Community onset sepsis in Sweden - a population based study

Detta är en avhandling från Göteborg : Göteborgs universitet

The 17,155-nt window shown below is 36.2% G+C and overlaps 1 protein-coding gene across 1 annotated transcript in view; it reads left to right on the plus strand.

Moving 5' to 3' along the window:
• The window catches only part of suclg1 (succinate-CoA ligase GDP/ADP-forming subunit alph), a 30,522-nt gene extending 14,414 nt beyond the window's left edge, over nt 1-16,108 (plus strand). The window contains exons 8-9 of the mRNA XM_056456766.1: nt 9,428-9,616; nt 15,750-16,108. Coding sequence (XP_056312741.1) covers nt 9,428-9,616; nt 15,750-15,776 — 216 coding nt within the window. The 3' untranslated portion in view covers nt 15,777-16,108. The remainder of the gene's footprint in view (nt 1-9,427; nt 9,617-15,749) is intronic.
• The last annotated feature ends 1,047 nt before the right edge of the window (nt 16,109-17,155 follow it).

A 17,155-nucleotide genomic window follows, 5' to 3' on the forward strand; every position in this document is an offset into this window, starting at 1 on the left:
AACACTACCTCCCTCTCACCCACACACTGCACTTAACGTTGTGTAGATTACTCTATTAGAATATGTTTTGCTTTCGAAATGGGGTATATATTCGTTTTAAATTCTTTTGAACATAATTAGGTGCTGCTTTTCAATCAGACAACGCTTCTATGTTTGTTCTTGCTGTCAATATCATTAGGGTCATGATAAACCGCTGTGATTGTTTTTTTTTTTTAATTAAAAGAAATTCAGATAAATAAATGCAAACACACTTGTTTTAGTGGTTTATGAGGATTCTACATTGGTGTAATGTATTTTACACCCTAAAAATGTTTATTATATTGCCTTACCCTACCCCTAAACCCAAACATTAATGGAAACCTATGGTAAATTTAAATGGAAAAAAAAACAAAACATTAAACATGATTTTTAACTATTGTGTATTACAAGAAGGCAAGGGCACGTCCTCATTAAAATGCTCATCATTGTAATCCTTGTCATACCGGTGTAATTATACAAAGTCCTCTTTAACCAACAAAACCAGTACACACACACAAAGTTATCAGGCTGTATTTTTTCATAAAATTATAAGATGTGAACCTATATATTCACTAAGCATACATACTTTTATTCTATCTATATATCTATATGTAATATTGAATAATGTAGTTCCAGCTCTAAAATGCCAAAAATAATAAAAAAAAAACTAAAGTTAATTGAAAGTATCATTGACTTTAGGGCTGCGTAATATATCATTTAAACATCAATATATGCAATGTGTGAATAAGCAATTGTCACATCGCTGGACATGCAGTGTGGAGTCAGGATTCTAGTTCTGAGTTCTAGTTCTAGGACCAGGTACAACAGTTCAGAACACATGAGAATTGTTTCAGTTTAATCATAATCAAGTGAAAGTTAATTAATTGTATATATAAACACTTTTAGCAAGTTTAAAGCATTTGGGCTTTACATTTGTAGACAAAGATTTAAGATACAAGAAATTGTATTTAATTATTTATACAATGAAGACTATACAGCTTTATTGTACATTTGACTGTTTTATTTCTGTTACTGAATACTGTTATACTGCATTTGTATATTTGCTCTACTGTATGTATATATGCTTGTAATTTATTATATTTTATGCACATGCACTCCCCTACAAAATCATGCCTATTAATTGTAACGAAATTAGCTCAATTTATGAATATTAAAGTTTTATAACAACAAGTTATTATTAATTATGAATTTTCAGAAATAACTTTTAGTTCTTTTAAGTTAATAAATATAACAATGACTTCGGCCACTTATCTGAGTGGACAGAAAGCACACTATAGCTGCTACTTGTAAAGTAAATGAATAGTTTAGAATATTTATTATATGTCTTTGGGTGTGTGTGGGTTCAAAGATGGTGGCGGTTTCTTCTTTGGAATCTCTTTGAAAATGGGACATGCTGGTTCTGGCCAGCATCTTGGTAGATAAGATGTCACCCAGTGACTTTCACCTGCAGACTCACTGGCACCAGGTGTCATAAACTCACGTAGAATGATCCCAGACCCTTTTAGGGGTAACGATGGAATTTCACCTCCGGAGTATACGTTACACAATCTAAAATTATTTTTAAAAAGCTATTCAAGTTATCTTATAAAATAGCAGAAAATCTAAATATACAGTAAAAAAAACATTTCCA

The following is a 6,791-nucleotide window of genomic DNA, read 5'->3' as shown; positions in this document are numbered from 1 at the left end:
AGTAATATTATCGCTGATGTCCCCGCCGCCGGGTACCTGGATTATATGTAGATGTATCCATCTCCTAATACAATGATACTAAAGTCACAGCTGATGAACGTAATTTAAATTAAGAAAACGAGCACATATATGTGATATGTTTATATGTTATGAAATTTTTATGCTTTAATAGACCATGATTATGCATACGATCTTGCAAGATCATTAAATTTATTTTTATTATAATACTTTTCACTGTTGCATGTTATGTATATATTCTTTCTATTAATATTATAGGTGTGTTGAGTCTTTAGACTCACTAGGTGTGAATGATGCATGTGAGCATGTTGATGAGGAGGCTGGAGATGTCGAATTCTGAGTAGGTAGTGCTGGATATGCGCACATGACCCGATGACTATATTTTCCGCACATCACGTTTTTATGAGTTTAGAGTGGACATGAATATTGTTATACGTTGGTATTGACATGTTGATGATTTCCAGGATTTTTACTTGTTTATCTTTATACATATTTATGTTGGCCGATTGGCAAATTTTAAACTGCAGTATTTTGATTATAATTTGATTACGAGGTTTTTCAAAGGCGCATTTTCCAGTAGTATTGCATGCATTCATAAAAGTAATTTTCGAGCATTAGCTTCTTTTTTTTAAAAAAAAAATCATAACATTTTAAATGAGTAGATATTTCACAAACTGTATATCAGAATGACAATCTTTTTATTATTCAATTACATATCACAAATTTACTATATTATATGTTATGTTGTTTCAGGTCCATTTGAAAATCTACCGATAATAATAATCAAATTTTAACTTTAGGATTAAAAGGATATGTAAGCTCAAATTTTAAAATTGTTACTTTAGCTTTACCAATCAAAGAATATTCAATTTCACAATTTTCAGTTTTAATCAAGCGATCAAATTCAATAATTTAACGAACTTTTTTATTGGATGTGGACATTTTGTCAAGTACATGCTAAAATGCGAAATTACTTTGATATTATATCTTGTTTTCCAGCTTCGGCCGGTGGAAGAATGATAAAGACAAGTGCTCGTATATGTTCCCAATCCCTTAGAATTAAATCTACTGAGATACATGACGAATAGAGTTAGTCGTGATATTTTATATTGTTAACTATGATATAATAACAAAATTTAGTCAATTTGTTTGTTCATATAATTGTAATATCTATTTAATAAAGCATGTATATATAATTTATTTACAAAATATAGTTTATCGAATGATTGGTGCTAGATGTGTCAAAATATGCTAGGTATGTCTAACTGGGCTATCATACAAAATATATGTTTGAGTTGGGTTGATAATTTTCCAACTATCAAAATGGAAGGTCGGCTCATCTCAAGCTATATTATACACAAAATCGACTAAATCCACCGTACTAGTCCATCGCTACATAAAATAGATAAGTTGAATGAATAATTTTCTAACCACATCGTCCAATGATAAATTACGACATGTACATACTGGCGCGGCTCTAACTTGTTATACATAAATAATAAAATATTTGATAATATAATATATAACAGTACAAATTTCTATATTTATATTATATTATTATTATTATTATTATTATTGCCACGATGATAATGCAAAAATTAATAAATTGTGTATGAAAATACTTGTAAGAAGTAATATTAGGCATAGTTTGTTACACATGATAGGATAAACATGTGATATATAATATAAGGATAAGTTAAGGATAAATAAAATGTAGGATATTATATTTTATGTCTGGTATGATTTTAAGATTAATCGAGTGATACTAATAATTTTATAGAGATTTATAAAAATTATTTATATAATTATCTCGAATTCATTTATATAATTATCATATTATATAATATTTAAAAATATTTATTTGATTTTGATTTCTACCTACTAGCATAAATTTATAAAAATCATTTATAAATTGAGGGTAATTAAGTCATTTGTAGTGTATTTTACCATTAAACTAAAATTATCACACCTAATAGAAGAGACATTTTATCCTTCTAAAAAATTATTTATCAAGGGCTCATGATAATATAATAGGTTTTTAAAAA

Sammanfattning: Sepsis and previously “severe sepsis” are concepts used for denoting organ dysfunction caused by acute infection. Organ dysfunction correlates to increased case fatality rates. Sepsis is a common cause of hospitalization. Currently, sepsis is estimated to annually cause 30 million cases and 6 million deaths worldwide. The aims of this study were to explore the epidemiology, characteristics, and outcome of commu-nity onset severe sepsis in the adult population in Skaraborg, western Sweden. During a 9-month period, Sept. 2011 – June 2012, 2,462 consecutive episodes in 2,196 patients admitted to Ska-raborg Hospital and treated with intravenous antibiotics, were evaluated per protocol. The incidence of severe sepsis was 276/100,000. Age >85 years, cardiovascular disease, and diabetes mellitus were risk factors for acquiring severe sepsis. In 429 patients with severe sepsis, the 28-day case fatality rate was 25%, versus 4% in 1,767 with non-severe sepsis or no sepsis. Risk factors for 28-day case fatality were age >85 years, renal-, respiratory-, and cerebral dysfunc-tion. The respiratory tract was the most common focus of infection, seen in 41%. Applying the new sepsis definition launched in 2016 to this study population, the incidence of sepsis was 876/100,000 and the 28-day case fatality rate was 12%. During six weeks of the study, samples from 383 consecutive episodes of suspected sepsis in the emergency department were analyzed by multiplex polymerase chain reaction (PCR) for rapid detection of pathogenic bacteria in blood. We found that the multiplex PCR added some diagnostic value by detecting clinically relevant bacteria not identified by blood culture. During winter 2012, 432 nasopharyngeal samples were examined for respiratory viruses using multiplex PCR. We noted that viral infections or co-infections with bacteria were underestimated in patients with suspected sepsis, especially Influenza A virus, human metapneumovirus and respira-tory syncytial virus. Commonly used biomarkers for sepsis identification, lactate, C-reactive protein, procalcitonin and the neutrophil to lymphocyte count ratio (NLCR), were evaluated in 1,572 episodes of suspected sepsis. The combination of three or four biomarkers could improve the diagnosis of severe sepsis, having a sensitivity of 85%. In patients with proven bacterial infection of any severity, the neutro-phil to lymphocyte count ratio or procalcitonin exhibited equivalent performance. Six defined symptoms of sepsis; fever, dyspnea, acute change of mental status, severe pain, vomit-ing/diarrhea and muscle weakness were evaluated for early detection sepsis patients. Occurrence of >3 of these symptoms significantly predicted the presence or development of severe sepsis or septic shock, especially acute change of mental status and dyspnea.

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